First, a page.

DECIDED MARCH 12, 1992.
Armed robbery, etc. DeKalb Superior Court. Before Judge Tillman, Senior Judge.
John H. Tarpley, for appellant.
Robert E. Wilson, District Attorney, Barbara B. Conroy, Robert E. Statham III, Assistant District Attorneys, for appellee.
James Henry Banks was convicted of two counts of armed robbery and two counts of possession of a firearm during the commission of a crime. He appeals from the denial of his motion for new trial.
Appellant enumerates as error the trial court's denial of his motion to suppress the victims' identification of him. He contends these identifications were impermissibly tainted by improper showup identifications made at a preliminary hearing. The record reveals that the robbery victims, Delores Logue and William Cunningham, were robbed of their wallets at gunpoint in DeKalb County grocery store parking lots one day apart. Each of the victims gave similar descriptions of their assailant to police. Two days later, appellant was stopped by Atlanta police officers who suspected he was driving a stolen car. He first said his name was William Cunningham and offered as identification Cunningham's Virginia driver's license, which had no picture. Upon determining that the car appellant was driving was stolen, the officers arrested appellant. A subsequent search of the car yielded a shotgun plus credit cards and identification taken from Logue's and Cunningham's wallets.
DeKalb Police Officer Manikowski included appellant's picture in a photographic lineup shown to the victims shortly thereafter. Although each victim returned to appellant's photograph several times, neither made a positive identification. Two weeks later, Officer Manikowski scheduled a preliminary hearing for appellant on the robbery charges. The victims were present in the courtroom when Manikowski escorted appellant, who was dressed in a jail uniform and wearing handcuffs, into the room. Both Logue and Cunningham testified that they immediately recognized appellant as the perpetrator once they saw him in person.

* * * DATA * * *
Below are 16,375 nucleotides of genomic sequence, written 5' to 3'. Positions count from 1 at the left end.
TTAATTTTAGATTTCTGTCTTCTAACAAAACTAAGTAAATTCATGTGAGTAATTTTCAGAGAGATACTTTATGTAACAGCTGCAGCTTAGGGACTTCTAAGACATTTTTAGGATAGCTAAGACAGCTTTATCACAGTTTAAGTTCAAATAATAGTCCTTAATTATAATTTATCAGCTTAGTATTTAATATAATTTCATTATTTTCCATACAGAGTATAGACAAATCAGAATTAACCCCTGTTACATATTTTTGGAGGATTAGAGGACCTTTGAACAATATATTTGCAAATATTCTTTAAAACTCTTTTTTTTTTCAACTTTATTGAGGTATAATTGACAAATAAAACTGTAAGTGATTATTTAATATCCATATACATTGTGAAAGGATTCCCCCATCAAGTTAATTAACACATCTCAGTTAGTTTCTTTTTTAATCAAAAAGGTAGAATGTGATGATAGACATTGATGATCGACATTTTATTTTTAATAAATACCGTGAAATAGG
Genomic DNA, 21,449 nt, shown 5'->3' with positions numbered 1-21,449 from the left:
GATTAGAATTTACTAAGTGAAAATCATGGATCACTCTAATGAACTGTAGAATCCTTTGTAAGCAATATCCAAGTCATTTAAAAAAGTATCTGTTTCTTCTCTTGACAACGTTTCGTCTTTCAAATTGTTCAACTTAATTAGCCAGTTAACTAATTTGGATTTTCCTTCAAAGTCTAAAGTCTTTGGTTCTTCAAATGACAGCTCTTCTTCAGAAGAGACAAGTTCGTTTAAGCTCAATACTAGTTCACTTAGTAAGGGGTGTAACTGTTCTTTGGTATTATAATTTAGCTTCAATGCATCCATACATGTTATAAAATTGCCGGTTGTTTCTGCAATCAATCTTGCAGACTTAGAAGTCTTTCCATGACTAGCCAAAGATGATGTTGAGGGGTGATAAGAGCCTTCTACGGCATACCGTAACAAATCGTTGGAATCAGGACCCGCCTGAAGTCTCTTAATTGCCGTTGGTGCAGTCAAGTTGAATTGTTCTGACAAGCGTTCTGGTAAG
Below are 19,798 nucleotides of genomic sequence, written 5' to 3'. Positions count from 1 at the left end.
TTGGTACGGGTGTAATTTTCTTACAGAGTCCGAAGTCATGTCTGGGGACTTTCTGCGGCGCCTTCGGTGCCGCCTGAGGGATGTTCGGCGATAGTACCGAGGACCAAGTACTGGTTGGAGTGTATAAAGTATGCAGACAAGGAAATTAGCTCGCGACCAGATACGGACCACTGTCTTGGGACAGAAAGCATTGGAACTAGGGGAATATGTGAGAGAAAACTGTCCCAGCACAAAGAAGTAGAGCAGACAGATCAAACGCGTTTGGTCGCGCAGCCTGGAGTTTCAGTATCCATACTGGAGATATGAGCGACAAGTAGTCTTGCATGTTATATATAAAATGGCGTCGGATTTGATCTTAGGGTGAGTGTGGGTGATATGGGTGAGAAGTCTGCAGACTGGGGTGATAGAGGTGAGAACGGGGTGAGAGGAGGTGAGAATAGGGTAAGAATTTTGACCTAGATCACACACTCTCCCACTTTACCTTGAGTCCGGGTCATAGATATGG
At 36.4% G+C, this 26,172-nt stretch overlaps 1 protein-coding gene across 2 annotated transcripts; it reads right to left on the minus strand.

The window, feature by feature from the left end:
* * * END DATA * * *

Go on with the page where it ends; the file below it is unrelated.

When considering a challenge to a pretrial identification, courts first must determine whether the identification procedure used was impermissibly suggestive. If so, the court then must decide whether, given the totality of the circumstances, there was a substantial likelihood of irreparable misidentification. Killens v. State, 184 Ga. App. 717, 720 (3) ( 362 S.E.2d 425) (1987). We agree with appellant that the procedure used was impermissibly suggestive. One-on-one showups have been held to be inherently suggestive, id., especially where, as here, the accused is obviously in custody and escorted by the same investigating officer who summoned the witnesses to appear, and no precaution is taken to ensure the integrity of the identification process. Bradley v. State, 148 Ga. App. 722, 723 (2) ( 252 S.E.2d 648) (1979). While there was some evidence in the record that a few other jail inmates were present in the courtroom, there is no evidence that a group of men similar in appearance to appellant was assembled so as to avoid singling out appellant. Compare Wilson v. State, 181 Ga. App. 435 (1) ( 352 S.E.2d 618) (1987).
Accordingly, we must address the second prong of the test. Factors to be considered include (1) the opportunity of the victims to view the perpetrator at the time of the crime; (2) the victims' degree of attention; (3) the accuracy of their prior descriptions of the perpetrator; (4) the level of certainty of their identifications; and (5) the length of time between the crime and the confrontation. Killens, supra at 720. Although each victim viewed the assailant for a short period, both testified that they saw him well enough to be confident of their subsequent identifications. The descriptions they gave police were consistent with appellant's appearance. See Mitchell v. State, 178 Ga. App. 244, 246-247 (4) ( 342 S.E.2d 738) (1986); compare Bradley, supra at 724 (2). The victims' failure to identify appellant from the photographic lineup does not require the conclusion that their in-court identification was based solely on the one-on-one confrontation, as Logue testified at trial that once she saw appellant's distinctive head and eye shapes, which were difficult to discern in photographs, she was certain of her identification, and Cunningham also stated he was confident of his in-person identification. See Mitchell, supra at 247. The time lapse of approximately three weeks also did not taint the confrontation. See Killens, supra. Consequently, under the totality of the circumstances, we do not find a substantial likelihood of irreparable misidentification, and accordingly we affirm. See Mitchell, supra.
Judgment affirmed. McMurray, P. J., and Cooper, J., concur.